Electronic Signature Laws & Regulations - India

Overview

The use of electronic signatures in electronic contracts is on the rise in India, due in part to the government’s Digital India initiative which focuses on enhancing digital infrastructure and on transforming India into a paperless economy. Companies doing business in India are also increasingly utilizing electronic signatures to complete their transactions.

In India, electronic and certificate-based digital signatures are regulated by the Information Technology Act, 2000 (IT Act) and the following rules made under this Act:

  • Information Technology (Certifying Authorities) Rules, 2000;
  • Digital Signature (End Entity) Rules, 2015; and
  • Information Technology (Use of Electronic Records and Digital Signature) Rules, 2004.

The IT Act distinguishes between electronic signatures and certificate-based digital signatures, but both have the same status as handwritten signatures under Indian law. Digital signatures, which are considered a subset of electronic signatures, use an asymmetric crypto system and hash function. They are preferred for certain government transactions such as e-filing with the Ministry of Corporate Affairs, and goods and service tax filings.

Valid electronic signatures must include an electronic authentication technique or procedure specified in the Second Schedule of the IT Act. The Second Schedule  currently specifies the following e-KYC (Know Your Customer) authentication techniques and procedures:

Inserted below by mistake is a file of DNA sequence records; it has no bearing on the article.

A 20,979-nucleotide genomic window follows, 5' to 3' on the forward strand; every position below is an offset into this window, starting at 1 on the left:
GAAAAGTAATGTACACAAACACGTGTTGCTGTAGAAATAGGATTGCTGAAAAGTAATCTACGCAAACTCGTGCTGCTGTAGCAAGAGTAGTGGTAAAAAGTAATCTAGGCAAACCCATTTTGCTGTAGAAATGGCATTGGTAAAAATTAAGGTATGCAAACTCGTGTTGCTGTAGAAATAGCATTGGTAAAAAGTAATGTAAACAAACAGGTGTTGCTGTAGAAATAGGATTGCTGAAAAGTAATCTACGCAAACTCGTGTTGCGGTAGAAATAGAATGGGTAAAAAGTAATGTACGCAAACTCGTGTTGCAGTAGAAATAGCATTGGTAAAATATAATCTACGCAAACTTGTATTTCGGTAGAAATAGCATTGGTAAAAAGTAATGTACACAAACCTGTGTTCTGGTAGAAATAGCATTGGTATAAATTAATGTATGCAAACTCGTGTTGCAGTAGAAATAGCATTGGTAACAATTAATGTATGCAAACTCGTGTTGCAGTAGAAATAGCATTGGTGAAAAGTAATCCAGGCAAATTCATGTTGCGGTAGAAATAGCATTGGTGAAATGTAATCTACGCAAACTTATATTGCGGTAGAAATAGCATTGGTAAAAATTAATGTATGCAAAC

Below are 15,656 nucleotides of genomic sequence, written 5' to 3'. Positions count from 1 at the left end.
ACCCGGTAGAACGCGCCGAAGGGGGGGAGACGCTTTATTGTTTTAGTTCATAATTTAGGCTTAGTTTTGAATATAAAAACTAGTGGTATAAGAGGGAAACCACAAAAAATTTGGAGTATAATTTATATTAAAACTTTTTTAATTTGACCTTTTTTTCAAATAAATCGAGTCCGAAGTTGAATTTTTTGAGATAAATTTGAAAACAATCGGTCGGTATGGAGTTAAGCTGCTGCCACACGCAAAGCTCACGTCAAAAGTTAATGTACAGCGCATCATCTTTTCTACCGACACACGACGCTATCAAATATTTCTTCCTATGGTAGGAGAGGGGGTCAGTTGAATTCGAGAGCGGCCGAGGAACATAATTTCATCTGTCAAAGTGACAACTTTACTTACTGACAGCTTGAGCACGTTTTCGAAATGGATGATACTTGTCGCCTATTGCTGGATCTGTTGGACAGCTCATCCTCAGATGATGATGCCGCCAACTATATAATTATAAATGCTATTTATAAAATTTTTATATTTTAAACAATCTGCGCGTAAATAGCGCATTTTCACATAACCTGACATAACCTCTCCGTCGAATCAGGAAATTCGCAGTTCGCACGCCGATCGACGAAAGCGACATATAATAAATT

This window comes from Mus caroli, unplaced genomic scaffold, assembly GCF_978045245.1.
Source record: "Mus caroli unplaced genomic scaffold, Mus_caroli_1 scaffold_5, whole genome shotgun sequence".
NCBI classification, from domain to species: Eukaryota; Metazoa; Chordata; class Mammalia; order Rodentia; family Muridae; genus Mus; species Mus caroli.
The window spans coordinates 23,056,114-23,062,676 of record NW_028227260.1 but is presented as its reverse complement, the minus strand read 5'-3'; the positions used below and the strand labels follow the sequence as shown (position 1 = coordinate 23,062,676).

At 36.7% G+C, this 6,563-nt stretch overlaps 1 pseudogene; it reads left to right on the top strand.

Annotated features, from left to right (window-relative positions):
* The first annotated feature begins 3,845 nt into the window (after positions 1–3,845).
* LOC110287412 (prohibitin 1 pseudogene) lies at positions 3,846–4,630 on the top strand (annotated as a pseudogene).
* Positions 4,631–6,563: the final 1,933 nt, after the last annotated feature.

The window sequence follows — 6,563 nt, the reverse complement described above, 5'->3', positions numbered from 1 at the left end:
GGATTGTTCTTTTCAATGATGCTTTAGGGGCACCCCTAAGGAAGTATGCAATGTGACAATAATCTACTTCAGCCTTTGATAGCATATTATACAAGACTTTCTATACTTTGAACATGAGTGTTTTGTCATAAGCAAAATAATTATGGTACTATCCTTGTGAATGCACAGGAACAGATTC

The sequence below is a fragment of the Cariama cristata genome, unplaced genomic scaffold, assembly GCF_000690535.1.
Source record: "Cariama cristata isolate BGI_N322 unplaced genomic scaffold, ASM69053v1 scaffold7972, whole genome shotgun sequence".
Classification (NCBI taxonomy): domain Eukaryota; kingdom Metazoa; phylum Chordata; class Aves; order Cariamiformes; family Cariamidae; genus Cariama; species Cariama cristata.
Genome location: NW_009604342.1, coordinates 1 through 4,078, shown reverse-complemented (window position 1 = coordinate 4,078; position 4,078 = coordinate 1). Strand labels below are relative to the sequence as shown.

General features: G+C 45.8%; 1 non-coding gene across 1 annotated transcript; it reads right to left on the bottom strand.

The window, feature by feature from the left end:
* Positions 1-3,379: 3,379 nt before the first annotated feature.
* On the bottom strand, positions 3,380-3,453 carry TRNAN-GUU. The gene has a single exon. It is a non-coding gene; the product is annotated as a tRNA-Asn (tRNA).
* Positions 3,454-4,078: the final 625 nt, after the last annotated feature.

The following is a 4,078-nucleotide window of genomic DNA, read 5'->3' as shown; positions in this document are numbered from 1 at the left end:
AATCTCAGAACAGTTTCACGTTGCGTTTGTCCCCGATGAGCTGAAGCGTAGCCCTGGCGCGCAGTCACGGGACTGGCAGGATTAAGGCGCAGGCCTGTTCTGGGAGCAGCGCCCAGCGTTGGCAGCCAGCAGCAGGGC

1. Aadhaar e-KYC (see below for additional details);
  2. Other e-KYC services (e.g. e-KYC using  Permanent Account Number (PAN)).

Under Indian law, reliable electronic and digital signatures carry a presumption of validity compared to other “non-recognized” electronic signatures. However, in common with other jurisdictions, Indian law will not consider an agreement invalid solely on the grounds that it was formed with such non-recognised electronic signatures.

For an electronic signature to be considered reliable and presumptively valid under the IT Act:

  1. It must be unique to the signatory;
  2. at the time of signing, the signatory must have control over the data used to generate the electronic signature;
  3. any alteration to the affixed electronic signature, or to the document to which the signature is affixed, must be detectable;
  4. there should be an audit trail of steps taken during the signing process; and
  5. The signer certificates must be issued by a certifying authority (CA) recognized by the Controller of Certifying Authorities appointed under the IT Act. A list of licensed CAs is available at http://www.cca.gov.in/licensed_ca.html.

Adobe has engaged eMudhra, which is a CA, to issue digital certificates that are recognized under the IT Act. Hence, a document signed using Adobe Sign which uses eMudhra issued certificates, carries the presumption of validity on this count.

Judges and magistrates are familiar with the law concerning e-signatures and e-contracts, although some local authorities insist on physical documents for keeping registers and records under statutes, and on the use of traditional “wet signatures” for authentication.